Finally, there’s clarity. By clarity I mean the ability to be able to see exactly what the purpose of life is, and if you don’t have something that you are willing to die for, you aren’t fit to live. Paul says, “I am willing to die for the Gospel, and to go to Jerusalem.” Can you imagine living a life like that with something to die for that you know is eternal, and it has to do with the eternal God? God grant us that passion.

Now as I was thinking about this I was reminded of a man in whom I have more than just a passing interest. His name was Martin Luther who had a similar zeal and passion for God. I can’t give the background for lack of time but he’s on his way to Worms, Germany. “W” in German is pronounced like a “V.” It is “Vorms.” The Diet of Worms is the way some English speaking people talk about it. By the way, it’s a diet that works. That’s been proven. (laughter) There’s the Cubs diet, you know, that works. You eat only when the Cubs win (laughter), but there’s also the Diet of Worms. Both work.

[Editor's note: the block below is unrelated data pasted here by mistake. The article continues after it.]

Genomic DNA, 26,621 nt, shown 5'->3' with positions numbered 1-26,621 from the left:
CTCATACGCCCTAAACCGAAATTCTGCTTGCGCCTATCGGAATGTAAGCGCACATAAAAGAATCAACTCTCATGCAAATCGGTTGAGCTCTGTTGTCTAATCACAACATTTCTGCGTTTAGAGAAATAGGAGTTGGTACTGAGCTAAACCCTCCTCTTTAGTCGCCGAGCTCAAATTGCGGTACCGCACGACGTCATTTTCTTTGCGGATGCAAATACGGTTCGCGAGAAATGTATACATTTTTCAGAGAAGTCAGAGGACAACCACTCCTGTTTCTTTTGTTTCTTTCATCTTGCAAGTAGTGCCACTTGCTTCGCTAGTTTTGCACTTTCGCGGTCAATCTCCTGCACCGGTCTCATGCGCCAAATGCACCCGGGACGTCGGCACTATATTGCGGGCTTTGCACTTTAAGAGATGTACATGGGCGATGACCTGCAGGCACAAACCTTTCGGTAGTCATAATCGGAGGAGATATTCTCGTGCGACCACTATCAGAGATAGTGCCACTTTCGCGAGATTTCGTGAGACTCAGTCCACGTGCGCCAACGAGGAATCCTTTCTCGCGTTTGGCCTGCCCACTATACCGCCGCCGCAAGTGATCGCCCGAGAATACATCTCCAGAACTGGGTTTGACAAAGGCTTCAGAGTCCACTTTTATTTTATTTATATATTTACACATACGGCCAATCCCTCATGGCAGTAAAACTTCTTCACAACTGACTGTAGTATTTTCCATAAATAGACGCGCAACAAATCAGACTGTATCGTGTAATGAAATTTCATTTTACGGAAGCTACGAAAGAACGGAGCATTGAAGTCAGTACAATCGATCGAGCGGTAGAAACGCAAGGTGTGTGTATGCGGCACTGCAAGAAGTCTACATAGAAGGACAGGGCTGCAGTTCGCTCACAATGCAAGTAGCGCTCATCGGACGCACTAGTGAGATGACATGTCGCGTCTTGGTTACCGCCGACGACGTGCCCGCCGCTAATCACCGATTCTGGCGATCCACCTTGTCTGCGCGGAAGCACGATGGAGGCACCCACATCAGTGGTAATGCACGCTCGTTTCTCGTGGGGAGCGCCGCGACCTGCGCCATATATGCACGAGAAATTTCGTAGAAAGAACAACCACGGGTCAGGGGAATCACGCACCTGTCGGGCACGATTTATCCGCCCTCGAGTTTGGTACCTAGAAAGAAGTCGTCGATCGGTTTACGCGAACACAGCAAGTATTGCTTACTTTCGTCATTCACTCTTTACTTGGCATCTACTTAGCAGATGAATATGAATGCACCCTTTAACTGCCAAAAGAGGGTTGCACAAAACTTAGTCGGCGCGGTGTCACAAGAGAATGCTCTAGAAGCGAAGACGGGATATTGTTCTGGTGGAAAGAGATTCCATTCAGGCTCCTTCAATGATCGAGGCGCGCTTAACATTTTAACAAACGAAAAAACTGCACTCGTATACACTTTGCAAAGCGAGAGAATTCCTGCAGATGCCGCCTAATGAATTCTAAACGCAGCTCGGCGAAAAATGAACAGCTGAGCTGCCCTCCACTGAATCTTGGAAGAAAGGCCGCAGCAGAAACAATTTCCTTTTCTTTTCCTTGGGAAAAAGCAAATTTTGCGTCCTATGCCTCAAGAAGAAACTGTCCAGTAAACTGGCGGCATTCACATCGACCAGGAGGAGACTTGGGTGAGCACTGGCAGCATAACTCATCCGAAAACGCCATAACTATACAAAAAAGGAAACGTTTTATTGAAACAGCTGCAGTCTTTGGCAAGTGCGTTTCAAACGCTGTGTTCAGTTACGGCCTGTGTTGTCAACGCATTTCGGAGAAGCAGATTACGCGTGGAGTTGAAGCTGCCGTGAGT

Luther is told not to go. He’s told if you go to Worms you are going to be killed. Luther said, “I will go to Worms even if there are as many devils there as there are tiles on the roofs,” and I’ve been to Worms many times and I have pointed that out to people. I’ve said, “Let’s look at the tiles of the roofs.” He is asked to recant his writings. The first day he says, “Give me time to think about it.” They say, “Okay, come back the next day.” It was good that it happened that way because the next day (this was a big Diet) the Emperor, Charles V, the head of the Holy Roman Emperor, is there. All of the German princes are there and both the religious and the civil rulers of Europe show up. Luther is asked to recant, and you remember the famous line that I am sure I have mentioned to you many times. “My conscience is taken captive by the Word of God. I cannot and I will not recant, so help me God,” but before he says that, he prays this prayer the evening before. When you hear it prayed, think of Paul praying as he goes to Jerusalem.